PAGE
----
Saturday, December 28, 2013


Several years ago, on my way home from a Penn State game, I was astonished by the sight of many young men driving bicycles, circa 1950 models, along the side of the road. It was Saturday evening, and I was driving near the town of Mifflinburg, located on Pennsylvania's Northern Tier. The boys were simply dressed, and many wore straw hats. It turns out that it was a Saturday night, "Date Night" for the Amish.

Most of the Amish, who migrated to Pennsylvania from Germany and Switzerland in the early 18th century, speak English, but more traditional members speak Pennsylvania Dutch, a German dialect. Amish must follow traditional church rules, which cover most aspects of day-to-day living, including prohibitions or limitations on the use of power-line electricity, telephones, and automobiles, as well as regulations on clothing. Most Amish do not buy commercial insurance or health insurance, and they do not collect social security.

In certain parts of Pennsylvania it is not uncommon to encounter Amish horse and buggies on a daily basis, or Amish bicycles on a Saturday night.

Recently, I read an article in the publication, LA Healthy Living, entitled, "Why the Amish Don't Get Sick: Things You Can Learn From Them."

Statistically, the Amish are much healthier than most Americans. They have virtually no cancer, no autism, and they rarely get sick. When they do, they promptly pay their hospital cash.

The article states that the Amish refuse vaccinations. Controversial studies link certain vaccinations to the spike in our autism rate.

Amish grow and preserve all their food. They farm organically, and consume a variety of antioxidant-rich fruits and vegetables. They raise their own animals and eat no processed foods. ADHD, food allergies, or asthma are almost non-existent in Amish society.

Despite a high fat diet, Amish have low obesity rates. America's obesity rate stands at around 31%. For the Amish, it is 3%. They eat plenty of butter, meat, and raw dairy foods. Their animals are grass fed, and steroid free. They have low rates of cardiovascular disease and osteoporosis.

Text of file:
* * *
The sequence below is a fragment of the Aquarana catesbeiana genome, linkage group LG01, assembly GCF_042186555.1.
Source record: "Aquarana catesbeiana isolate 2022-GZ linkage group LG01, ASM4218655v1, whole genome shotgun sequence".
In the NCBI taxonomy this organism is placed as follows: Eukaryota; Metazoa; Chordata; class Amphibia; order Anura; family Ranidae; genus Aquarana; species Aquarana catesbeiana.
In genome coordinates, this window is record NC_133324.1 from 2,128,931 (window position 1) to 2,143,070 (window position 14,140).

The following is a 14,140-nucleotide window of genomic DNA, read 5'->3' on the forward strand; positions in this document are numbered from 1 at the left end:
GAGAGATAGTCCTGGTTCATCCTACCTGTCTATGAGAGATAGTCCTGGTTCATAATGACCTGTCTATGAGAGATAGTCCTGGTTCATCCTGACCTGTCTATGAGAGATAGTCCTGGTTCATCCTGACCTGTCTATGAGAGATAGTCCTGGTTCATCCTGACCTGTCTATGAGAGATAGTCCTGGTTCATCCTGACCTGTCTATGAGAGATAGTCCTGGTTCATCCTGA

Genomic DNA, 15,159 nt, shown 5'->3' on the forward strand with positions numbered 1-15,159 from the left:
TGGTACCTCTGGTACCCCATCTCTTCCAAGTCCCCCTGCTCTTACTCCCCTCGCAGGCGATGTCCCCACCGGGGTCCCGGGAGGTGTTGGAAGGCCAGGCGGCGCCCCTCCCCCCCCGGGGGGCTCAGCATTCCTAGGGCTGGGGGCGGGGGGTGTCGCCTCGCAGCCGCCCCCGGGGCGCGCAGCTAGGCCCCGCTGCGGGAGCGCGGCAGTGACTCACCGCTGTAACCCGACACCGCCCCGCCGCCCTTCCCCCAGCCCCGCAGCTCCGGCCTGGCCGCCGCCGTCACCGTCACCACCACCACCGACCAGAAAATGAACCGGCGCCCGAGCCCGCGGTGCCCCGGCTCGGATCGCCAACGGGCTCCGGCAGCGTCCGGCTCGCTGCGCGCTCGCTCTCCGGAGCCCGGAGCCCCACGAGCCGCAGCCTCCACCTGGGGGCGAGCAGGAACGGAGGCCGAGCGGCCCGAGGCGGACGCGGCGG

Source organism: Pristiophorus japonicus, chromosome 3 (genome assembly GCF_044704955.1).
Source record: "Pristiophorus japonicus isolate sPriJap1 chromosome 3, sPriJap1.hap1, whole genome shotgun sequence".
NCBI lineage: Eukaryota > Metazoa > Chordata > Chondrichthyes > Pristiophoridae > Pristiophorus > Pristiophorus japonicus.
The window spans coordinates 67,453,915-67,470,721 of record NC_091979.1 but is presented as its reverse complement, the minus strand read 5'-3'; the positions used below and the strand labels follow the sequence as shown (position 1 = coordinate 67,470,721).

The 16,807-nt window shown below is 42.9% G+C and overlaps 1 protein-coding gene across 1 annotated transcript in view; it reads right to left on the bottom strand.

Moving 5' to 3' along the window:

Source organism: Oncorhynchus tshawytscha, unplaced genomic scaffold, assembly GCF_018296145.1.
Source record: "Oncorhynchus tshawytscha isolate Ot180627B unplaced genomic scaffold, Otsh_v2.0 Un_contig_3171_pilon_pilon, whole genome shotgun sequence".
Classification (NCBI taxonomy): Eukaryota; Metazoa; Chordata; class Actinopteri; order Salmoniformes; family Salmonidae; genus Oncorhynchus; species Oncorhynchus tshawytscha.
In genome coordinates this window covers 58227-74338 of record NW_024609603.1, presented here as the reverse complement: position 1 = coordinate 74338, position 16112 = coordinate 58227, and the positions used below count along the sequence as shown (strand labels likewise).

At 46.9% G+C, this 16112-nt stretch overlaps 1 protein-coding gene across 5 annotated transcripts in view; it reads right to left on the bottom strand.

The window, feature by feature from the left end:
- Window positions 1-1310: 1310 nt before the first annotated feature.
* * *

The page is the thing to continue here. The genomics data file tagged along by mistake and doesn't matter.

Amish are not obese, because they do something many Americans do less and less of these days: They move their bodies on a daily basis! They don't drive cars or use any mechanical devices. They live like folks lived in frontier America. Men average about 18,000 steps a day; while women average about 14,000.Their lives are labor intensive. Quite simply: physical activity keeps the Amish physically fit.

The Amish live stress-free, non-competitive lives. They are not isolated, rather they possess a strong sense of community. We all know that stress, in our society, is a modern killer.

Few of us, including this writer, are willing to trade in our automobiles and our big screen televisions for a horse and buggy, but adopting some of the Amish practices could benefit all of us.

                                                      Amish Country-Doylesburg, PA


  1. I also read this article about the Amish and loved it! If only we could get back to our more simple and healthy roots!

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